Our American Girl Stories

Share your American Girl story!   American Girl® is archiving its only Asian American doll in its historical line. We want them to commit to making another, because there are so many important Asian American stories to be told. Here are some of ours!

You can join us, too. Submit your story here!  

My mother is an American girl, even if she is born in Laos and grew up selling soda and papaya salad in the refugee camps.  America touched her life.  Her oldest brothers fiought under General Vang Pao and the Secret Guerilla Units.  Some of her brother taught English in the Ban Vinai Refugee Camp.  She knew America even before she immigrated to Manitowac, Wisconsin in December of 1979.  While she went to school in a small all-white town, her ESL teachers projected their voices to the students of Hmong descendants, as if they were deaf.  From this experience, my mother has now been serving the Milwaukee Public Schools as an English as a Second Language instructor.

My mom applied to over 30+ teaching jobs. She sought position in Wausau/Eau Claire/Madison/Sheboygan School districts, all were predominantly White. She got rejected because her employers did not want a “broken English” instructor. No matter how well she taught and that language is not one type, they declined her. She never gave up. One factor for her career was because other womyn of color in the ESL department of MPS fought for affirmative action, mom was hired. And to this day, mom shares her struggles for survival. Her face lights up when she meets her former students and their families anywhere. Her life warms up when students and their families welcome her to their celebrations. Most of her students say they would like to become teachers someday. This is why mom won’t retire even after she has retired. She’ll continue to teach and learn.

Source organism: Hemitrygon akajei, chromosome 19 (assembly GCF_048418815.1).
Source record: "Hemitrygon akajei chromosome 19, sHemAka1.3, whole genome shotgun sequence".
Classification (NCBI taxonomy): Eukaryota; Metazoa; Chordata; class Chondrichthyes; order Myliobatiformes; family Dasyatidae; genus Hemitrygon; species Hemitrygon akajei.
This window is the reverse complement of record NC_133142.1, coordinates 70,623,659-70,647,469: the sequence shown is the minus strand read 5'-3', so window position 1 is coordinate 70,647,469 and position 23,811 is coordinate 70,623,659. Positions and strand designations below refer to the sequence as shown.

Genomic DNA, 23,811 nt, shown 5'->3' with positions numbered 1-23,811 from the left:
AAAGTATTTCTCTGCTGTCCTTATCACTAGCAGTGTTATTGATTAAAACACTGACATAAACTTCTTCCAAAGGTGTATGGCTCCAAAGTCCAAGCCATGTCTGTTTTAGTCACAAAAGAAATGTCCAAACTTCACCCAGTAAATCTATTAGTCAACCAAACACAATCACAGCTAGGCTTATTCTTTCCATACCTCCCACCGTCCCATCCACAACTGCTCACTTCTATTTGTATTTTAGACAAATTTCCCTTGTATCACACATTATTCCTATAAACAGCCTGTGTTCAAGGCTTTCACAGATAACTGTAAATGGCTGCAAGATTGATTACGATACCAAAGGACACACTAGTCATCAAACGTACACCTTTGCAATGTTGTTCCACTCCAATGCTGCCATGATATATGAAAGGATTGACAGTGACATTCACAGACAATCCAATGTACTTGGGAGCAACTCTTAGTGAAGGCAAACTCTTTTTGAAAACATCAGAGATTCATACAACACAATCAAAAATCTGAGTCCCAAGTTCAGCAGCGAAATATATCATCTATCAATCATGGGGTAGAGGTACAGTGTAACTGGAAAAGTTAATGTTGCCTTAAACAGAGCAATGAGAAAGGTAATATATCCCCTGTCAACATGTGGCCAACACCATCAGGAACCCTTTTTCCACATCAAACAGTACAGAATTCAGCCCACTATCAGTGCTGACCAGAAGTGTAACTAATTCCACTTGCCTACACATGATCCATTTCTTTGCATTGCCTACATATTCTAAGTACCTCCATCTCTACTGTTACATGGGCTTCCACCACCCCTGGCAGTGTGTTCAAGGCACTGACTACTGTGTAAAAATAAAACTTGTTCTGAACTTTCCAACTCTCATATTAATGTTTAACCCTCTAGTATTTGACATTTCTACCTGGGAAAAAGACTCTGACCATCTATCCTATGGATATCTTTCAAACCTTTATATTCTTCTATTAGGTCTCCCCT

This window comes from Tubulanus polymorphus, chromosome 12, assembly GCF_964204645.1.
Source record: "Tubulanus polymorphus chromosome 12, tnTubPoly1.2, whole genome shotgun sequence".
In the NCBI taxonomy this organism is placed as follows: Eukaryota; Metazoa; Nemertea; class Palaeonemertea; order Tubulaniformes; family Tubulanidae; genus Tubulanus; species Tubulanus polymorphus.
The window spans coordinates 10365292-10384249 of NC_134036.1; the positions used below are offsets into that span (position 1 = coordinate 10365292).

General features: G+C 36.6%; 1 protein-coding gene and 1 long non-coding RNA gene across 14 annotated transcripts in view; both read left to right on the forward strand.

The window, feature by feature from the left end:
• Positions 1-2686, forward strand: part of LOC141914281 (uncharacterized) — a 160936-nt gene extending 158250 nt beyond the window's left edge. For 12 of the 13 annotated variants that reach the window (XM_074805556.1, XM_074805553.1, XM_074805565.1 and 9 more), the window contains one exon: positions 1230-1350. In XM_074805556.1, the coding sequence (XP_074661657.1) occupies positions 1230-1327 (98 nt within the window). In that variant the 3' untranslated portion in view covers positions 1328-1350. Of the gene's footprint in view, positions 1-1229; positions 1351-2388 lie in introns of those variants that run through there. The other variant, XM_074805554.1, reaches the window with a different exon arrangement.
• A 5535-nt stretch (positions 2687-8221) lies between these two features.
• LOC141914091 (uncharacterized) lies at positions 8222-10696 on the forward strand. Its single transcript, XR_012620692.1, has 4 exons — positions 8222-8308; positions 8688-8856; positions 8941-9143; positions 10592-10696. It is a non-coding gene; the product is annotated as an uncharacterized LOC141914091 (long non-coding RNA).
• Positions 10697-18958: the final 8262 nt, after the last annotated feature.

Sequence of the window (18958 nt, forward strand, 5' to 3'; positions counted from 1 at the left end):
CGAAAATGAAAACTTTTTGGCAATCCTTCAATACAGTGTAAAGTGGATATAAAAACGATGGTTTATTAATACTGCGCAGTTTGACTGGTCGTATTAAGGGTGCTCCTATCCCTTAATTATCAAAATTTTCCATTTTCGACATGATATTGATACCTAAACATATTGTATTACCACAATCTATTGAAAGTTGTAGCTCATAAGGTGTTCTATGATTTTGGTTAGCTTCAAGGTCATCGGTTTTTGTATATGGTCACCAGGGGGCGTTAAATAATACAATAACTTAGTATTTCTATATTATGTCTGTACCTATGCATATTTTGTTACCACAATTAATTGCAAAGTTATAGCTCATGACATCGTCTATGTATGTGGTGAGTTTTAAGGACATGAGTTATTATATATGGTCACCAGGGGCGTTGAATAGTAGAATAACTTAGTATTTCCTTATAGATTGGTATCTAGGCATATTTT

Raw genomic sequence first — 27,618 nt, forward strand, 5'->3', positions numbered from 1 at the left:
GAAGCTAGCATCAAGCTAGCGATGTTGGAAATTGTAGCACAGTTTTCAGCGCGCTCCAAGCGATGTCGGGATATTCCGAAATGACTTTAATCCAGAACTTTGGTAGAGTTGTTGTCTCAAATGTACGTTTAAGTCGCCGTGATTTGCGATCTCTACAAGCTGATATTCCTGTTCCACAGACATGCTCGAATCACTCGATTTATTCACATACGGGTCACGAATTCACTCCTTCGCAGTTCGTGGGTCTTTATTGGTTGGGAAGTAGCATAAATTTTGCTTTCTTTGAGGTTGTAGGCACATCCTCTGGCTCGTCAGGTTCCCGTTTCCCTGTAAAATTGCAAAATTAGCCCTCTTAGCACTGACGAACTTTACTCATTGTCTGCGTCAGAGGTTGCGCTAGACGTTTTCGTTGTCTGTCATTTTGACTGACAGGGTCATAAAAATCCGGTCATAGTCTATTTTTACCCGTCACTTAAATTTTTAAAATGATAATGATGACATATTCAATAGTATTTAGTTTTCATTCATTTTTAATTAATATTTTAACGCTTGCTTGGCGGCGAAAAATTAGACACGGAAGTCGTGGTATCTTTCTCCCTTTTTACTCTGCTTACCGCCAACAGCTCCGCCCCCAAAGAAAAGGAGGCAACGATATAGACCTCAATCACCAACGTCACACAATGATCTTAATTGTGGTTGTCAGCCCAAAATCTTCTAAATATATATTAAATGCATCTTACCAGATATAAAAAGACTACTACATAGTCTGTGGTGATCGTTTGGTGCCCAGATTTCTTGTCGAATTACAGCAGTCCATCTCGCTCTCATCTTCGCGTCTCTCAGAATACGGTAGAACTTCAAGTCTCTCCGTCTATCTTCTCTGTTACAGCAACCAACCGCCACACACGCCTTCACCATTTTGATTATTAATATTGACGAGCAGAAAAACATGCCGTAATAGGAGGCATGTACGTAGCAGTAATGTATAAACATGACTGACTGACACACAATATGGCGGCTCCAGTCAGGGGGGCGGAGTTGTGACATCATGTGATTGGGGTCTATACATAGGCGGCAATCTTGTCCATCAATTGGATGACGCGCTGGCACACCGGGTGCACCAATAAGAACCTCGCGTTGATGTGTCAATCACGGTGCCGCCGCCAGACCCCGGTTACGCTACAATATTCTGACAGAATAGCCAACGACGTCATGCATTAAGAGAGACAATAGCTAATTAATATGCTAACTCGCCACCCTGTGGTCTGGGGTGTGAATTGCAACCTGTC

- Jackie
My mother is an American girl, even if she is born in Laos and grew up selling soda and papaya salad in the refugee camps.  America touched her life.  Her oldest brothers fiought under General Vang Pao and the Secret Guerilla Units.  Some of her brother taught English in the Ban Vinai Refugee Camp.  She knew America even before she immigrated to Manitowac, Wisconsin in December of 1979.  While she went to school in a small all-white town, her ESL teachers projected their voices to the students of Hmong descendants, as if they were deaf.  From this experience, my mother has now been serving the Milwaukee Public Schools as an English as a Second Language instructor.
My mom applied to over 30+ teaching jobs. She sought position in Wausau/Eau Claire/Madison/Sheboygan School districts, all were predominantly White. She got rejected because her employers did not want a “broken English” instructor. No matter how well she taught and that language is not one type, they declined her. She never gave up. One factor for her career was because other womyn of color in the ESL department of MPS fought for affirmative action, mom was hired. And to this day, mom shares her struggles for survival. Her face lights up when she meets her former students and their families anywhere. Her life warms up when students and their families welcome her to their celebrations. Most of her students say they would like to become teachers someday. This is why mom won’t retire even after she has retired. She’ll continue to teach and learn.
- Jackie
— 2 months ago with 433 notes
#ourAGstories  #american girl  #americangirldiversitymatters  #submission  #asian american  #laos  #vang pao  #milwaukee  #english as a second language 
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